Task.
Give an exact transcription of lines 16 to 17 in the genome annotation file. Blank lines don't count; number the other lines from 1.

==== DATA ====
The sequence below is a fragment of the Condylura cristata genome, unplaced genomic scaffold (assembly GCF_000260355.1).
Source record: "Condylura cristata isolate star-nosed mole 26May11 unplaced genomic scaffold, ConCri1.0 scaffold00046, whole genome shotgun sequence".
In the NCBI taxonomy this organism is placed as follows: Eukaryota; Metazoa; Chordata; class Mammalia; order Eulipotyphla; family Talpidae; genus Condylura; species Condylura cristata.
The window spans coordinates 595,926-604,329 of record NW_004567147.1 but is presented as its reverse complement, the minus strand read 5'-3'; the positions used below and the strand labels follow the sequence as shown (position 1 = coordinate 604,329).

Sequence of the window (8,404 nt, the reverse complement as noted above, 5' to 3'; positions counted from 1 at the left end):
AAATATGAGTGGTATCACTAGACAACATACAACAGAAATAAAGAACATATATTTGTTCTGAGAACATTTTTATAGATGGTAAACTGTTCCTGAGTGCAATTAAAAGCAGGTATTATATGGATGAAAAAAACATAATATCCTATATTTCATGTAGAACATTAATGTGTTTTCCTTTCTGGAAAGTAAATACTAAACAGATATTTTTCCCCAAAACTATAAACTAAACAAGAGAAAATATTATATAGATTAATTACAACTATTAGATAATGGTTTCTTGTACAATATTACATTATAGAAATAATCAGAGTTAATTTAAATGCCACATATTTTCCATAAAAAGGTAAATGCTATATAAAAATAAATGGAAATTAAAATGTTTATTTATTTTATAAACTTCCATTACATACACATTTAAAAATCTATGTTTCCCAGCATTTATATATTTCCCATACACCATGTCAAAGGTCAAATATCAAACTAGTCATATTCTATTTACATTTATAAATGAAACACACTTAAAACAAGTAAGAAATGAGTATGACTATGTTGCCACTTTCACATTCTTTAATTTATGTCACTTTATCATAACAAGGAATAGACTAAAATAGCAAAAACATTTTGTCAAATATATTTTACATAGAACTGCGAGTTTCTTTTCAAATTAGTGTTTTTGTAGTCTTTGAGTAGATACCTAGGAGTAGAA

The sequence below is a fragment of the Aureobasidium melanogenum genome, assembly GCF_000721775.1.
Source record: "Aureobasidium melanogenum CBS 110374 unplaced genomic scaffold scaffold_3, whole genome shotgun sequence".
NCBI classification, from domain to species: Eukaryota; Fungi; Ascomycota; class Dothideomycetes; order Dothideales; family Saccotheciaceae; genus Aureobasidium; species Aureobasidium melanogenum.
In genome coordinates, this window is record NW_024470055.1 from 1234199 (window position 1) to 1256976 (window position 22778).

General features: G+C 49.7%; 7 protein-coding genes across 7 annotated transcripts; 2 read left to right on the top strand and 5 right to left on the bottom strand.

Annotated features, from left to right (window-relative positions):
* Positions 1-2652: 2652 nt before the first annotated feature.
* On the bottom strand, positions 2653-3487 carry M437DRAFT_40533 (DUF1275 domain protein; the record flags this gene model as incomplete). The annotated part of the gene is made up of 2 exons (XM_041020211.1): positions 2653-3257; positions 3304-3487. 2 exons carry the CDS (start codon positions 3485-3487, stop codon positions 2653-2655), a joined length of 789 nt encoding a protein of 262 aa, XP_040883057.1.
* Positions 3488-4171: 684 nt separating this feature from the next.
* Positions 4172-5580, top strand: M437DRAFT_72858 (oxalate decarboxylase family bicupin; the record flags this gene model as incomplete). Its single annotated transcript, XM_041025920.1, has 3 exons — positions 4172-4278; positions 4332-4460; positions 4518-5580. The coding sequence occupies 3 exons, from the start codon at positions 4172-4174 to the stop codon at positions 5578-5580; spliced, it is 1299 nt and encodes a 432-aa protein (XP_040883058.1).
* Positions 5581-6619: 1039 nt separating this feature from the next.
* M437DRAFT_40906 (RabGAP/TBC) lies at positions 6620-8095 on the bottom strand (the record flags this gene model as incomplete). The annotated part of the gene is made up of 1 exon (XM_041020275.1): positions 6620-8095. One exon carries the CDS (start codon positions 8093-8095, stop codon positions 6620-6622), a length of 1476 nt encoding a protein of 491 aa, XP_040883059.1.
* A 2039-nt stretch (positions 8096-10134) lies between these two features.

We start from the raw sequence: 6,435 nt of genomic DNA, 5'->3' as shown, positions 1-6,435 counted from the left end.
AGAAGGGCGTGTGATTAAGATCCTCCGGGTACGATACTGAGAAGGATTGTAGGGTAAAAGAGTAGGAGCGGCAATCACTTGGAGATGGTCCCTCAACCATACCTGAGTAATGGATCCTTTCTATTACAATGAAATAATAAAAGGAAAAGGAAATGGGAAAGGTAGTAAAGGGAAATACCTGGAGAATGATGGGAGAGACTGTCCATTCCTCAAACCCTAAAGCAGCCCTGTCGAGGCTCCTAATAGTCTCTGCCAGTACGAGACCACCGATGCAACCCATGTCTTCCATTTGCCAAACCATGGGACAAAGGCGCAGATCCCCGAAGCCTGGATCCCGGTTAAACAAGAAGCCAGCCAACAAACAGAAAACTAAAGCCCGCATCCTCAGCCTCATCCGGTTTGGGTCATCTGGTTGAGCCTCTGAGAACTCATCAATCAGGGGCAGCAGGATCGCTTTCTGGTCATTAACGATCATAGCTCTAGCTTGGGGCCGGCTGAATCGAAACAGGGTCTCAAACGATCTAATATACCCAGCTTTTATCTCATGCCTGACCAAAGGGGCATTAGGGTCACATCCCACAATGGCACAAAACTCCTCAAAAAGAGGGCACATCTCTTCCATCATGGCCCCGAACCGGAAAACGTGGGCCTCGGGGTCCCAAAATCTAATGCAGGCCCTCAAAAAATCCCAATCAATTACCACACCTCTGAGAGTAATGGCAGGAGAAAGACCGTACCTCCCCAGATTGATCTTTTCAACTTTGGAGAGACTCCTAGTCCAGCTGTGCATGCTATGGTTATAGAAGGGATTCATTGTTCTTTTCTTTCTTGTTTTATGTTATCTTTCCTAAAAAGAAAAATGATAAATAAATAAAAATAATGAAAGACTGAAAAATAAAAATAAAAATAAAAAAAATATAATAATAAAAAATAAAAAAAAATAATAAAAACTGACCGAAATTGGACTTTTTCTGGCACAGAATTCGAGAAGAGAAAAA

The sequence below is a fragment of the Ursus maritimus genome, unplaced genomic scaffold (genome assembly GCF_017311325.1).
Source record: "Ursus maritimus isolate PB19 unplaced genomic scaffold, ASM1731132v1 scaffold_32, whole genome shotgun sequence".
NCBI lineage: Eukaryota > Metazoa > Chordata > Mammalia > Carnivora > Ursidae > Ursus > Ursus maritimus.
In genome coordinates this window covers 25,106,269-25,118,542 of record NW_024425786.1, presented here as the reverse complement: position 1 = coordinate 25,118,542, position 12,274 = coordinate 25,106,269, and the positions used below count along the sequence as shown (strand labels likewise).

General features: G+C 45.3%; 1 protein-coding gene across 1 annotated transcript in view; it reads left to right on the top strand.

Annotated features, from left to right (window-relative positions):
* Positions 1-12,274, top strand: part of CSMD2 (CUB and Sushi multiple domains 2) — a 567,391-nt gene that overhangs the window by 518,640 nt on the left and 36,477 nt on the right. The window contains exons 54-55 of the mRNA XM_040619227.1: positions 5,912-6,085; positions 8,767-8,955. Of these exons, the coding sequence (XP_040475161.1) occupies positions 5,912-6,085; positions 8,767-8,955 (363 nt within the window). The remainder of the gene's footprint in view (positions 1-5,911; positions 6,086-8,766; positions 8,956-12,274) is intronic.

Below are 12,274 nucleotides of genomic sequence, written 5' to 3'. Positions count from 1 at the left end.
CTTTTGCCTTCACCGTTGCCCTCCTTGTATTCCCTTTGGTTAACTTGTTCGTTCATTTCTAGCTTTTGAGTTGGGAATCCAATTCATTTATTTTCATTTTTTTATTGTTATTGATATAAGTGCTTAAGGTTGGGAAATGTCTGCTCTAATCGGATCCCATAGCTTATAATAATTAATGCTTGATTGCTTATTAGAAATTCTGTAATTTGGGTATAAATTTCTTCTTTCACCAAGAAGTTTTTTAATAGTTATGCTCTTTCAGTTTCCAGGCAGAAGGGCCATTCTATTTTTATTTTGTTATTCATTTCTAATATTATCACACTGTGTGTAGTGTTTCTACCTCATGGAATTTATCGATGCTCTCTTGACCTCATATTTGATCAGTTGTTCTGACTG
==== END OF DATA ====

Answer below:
* Positions 4172-5580, top strand: M437DRAFT_72858 (oxalate decarboxylase family bicupin; the record flags this gene model as incomplete). Its single annotated transcript, XM_041025920.1, has 3 exons — positions 4172-4278; positions 4332-4460; positions 4518-5580. The coding sequence occupies 3 exons, from the start codon at positions 4172-4174 to the stop codon at positions 5578-5580; spliced, it is 1299 nt and encodes a 432-aa protein (XP_040883058.1).
* Positions 5581-6619: 1039 nt separating this feature from the next.